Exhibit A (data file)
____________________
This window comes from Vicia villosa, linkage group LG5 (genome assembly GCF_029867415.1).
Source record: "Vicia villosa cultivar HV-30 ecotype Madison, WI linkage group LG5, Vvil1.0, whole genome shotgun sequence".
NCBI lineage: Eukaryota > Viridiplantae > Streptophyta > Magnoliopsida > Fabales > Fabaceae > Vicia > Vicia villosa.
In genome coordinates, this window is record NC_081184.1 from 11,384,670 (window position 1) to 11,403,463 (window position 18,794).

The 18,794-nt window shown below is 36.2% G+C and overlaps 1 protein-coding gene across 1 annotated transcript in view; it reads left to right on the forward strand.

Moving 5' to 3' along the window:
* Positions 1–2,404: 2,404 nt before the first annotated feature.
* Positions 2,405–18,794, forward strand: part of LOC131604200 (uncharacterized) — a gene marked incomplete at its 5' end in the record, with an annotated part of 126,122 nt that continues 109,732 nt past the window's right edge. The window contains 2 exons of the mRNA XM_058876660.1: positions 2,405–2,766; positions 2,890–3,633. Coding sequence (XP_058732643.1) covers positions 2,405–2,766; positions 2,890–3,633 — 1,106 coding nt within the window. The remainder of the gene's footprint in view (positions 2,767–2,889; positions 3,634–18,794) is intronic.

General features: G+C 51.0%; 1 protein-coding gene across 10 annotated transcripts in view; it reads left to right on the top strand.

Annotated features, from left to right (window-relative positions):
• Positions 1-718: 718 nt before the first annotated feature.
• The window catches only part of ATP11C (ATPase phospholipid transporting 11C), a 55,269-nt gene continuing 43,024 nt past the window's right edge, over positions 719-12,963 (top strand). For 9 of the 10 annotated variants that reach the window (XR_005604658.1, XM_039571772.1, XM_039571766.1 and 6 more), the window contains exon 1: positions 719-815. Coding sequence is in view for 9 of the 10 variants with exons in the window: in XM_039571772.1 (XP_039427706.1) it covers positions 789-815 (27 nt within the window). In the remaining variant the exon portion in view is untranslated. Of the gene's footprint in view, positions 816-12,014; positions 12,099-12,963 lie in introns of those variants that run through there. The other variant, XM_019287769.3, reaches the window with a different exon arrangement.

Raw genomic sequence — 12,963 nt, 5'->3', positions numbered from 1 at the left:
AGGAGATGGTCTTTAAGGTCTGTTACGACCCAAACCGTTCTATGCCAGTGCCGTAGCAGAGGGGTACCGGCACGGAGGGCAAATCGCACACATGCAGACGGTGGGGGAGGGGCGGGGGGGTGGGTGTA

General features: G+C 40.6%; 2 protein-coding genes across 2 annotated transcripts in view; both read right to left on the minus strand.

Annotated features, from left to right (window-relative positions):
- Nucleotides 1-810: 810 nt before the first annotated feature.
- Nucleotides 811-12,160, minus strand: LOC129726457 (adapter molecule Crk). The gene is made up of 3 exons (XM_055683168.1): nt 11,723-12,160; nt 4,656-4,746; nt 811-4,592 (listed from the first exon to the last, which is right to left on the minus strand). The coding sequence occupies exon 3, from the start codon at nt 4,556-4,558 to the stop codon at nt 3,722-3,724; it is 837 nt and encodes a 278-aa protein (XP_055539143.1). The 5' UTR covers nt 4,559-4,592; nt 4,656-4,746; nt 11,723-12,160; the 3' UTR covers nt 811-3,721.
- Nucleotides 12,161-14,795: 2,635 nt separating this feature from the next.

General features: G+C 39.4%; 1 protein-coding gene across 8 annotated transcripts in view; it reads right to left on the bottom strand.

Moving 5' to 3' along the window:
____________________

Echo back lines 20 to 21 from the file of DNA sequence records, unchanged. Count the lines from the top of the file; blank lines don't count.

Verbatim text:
General features: G+C 39.4%; 1 protein-coding gene across 8 annotated transcripts in view; it reads right to left on the bottom strand.

Moving 5' to 3' along the window: